In the UK, around 700,000 plastic bottles end up in waste every day. Of the 30 billion plastic bottles used in UK households every year, only 57% are recycled. According to the latest figures for 2019, more than 370,000 tonnes of plastic can be recycled in the UK each year. While recycling volumes have grown significantly from just 13,000 tonnes in 2000, most plastics end up in landfills or incinerators.
Governments of various countries solve problems
Actively responding to plastic pollution is related to global ecological protection and the high-quality economic development of various countries. Faced with the problem of plastic pollution, governments around the world have introduced relevant policies to increase the collection and disposal of recyclable plastic waste.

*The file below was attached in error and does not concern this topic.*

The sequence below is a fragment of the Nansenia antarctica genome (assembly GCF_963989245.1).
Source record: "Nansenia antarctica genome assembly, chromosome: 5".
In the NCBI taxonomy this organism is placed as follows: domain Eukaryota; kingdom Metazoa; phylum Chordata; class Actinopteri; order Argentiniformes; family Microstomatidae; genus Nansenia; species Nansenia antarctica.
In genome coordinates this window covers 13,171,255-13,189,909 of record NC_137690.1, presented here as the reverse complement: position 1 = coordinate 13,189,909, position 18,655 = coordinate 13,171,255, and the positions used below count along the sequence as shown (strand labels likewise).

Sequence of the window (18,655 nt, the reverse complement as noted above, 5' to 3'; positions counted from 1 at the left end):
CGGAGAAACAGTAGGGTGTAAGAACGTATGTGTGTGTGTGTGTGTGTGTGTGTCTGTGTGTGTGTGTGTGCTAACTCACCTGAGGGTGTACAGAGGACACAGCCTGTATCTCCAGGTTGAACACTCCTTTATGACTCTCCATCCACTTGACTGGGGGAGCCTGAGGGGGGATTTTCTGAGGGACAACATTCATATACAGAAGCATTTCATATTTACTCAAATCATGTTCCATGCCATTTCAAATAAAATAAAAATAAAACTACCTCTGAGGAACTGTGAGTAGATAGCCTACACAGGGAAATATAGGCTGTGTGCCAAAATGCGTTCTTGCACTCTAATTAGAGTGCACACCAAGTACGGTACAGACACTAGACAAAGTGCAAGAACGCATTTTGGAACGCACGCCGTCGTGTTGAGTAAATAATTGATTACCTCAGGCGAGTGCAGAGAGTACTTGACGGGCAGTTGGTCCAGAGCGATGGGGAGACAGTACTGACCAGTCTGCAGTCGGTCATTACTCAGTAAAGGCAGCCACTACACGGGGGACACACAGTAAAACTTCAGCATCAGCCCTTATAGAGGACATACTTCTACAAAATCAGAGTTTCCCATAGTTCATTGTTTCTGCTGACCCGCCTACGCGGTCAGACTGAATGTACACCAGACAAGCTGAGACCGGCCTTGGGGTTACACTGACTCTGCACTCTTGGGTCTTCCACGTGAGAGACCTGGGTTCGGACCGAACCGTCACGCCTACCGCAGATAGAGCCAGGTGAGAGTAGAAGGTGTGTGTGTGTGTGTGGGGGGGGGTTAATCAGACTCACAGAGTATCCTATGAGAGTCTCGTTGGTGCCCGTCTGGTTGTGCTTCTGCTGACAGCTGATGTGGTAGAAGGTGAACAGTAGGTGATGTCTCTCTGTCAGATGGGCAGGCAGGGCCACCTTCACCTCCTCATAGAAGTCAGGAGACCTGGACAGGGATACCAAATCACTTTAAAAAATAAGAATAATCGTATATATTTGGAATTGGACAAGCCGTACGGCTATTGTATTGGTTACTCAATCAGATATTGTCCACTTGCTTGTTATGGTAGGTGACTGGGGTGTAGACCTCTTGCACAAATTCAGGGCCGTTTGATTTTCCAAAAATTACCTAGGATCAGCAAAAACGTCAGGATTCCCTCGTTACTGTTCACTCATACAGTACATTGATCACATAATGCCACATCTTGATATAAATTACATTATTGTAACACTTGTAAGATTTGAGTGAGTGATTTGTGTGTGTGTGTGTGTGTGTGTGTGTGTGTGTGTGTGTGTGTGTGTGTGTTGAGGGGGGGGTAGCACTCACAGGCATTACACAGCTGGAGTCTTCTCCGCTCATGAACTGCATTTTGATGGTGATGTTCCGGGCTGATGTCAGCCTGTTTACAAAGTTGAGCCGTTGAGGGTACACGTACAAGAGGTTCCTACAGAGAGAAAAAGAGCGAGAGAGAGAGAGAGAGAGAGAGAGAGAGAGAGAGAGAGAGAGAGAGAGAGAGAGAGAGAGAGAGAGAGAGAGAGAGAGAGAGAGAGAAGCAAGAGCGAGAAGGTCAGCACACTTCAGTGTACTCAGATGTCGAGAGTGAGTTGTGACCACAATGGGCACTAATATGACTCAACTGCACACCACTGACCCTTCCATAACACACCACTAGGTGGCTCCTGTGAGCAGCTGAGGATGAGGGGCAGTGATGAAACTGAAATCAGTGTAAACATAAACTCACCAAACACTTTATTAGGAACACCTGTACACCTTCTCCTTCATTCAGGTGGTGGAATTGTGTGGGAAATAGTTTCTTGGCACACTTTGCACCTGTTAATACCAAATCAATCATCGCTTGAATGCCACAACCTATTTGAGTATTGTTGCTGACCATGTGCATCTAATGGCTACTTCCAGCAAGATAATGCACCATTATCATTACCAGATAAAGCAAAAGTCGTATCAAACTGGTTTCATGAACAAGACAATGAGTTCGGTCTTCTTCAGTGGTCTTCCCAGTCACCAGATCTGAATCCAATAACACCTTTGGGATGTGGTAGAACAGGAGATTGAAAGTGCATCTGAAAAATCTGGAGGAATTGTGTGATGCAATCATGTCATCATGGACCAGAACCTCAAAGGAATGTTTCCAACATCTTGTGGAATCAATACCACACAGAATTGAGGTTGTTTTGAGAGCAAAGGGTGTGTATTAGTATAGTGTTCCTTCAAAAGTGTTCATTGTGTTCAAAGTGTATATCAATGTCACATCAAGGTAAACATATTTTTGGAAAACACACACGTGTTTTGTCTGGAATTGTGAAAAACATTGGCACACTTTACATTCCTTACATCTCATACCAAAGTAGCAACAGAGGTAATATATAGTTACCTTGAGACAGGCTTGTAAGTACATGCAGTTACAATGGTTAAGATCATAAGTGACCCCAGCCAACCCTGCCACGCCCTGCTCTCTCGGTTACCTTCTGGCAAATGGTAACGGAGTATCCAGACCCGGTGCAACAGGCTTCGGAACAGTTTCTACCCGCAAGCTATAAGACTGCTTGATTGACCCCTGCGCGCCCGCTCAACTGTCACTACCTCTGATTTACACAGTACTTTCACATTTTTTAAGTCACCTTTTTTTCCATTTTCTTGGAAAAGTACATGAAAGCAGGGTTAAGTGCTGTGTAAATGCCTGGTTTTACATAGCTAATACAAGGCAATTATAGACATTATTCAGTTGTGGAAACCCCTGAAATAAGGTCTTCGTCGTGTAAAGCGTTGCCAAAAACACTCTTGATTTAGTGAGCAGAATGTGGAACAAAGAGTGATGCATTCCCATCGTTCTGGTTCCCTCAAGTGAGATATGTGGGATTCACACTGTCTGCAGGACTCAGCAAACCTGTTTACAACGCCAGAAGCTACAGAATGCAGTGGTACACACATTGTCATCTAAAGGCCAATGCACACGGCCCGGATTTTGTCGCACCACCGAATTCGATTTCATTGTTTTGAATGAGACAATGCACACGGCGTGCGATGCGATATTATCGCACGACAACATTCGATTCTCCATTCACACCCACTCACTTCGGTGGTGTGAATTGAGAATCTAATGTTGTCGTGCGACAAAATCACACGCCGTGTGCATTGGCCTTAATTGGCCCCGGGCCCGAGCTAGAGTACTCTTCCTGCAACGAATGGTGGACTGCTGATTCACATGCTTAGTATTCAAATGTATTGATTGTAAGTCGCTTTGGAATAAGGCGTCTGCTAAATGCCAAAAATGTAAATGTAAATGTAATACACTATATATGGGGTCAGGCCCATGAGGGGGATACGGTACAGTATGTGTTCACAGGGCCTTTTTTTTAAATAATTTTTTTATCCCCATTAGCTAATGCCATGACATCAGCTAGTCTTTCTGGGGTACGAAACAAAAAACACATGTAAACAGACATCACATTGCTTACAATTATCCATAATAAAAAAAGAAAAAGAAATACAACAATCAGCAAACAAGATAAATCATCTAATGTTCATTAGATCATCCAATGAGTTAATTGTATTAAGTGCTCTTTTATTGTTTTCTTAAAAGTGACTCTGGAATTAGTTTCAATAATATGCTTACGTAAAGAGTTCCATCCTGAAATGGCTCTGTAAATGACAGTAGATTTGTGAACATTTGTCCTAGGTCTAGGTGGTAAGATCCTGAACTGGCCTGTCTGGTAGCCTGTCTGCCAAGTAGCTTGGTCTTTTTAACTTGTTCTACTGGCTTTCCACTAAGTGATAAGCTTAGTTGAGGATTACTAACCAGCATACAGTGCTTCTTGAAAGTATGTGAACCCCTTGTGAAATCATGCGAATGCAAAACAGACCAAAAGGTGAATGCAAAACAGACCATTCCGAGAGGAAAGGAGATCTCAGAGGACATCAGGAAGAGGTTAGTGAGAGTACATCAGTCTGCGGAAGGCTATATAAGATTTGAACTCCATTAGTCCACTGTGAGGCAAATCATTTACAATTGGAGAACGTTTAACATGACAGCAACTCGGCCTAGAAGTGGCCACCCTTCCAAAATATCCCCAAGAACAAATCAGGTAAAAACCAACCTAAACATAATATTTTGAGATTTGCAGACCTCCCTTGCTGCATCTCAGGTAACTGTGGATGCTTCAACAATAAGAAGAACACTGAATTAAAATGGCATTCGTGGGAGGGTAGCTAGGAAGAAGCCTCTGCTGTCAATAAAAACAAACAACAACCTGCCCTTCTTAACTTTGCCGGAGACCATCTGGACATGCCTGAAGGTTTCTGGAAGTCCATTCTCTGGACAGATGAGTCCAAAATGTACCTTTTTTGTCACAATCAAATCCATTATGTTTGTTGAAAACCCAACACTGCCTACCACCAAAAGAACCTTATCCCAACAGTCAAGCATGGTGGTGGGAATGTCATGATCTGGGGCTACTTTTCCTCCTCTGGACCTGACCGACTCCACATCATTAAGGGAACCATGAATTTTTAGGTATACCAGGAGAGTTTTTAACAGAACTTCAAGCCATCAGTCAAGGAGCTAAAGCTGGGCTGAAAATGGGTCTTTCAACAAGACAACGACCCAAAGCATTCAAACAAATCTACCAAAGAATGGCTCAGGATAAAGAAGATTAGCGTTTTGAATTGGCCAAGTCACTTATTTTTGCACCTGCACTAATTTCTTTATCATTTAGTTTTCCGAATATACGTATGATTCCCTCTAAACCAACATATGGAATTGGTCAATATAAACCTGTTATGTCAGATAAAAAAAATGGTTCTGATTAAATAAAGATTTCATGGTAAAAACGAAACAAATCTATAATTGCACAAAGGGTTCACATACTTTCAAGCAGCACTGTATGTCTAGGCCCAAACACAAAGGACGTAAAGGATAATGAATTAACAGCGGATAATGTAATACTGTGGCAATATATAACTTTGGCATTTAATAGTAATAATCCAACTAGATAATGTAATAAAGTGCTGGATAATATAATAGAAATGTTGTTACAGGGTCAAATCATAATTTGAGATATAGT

The 2019 National Waste Policy Action Plan states that Australia will ban the export of waste plastics, paper, glass and tyres from the second half of 2020, and phase out problematic and unnecessary plastics by 2025. Currently, most state and territory governments in Australia have banned the use of single-use lightweight plastic bags. In some states and territories, people can also send plastic bottles to designated locations for recycling and exchange for change. Data from the Australian Retail Consortium shows that since July 2018, when the country's two largest supermarket chains announced plastic restrictions, the consumption of single-use plastic bags in Australia has dropped by more than 80 per cent.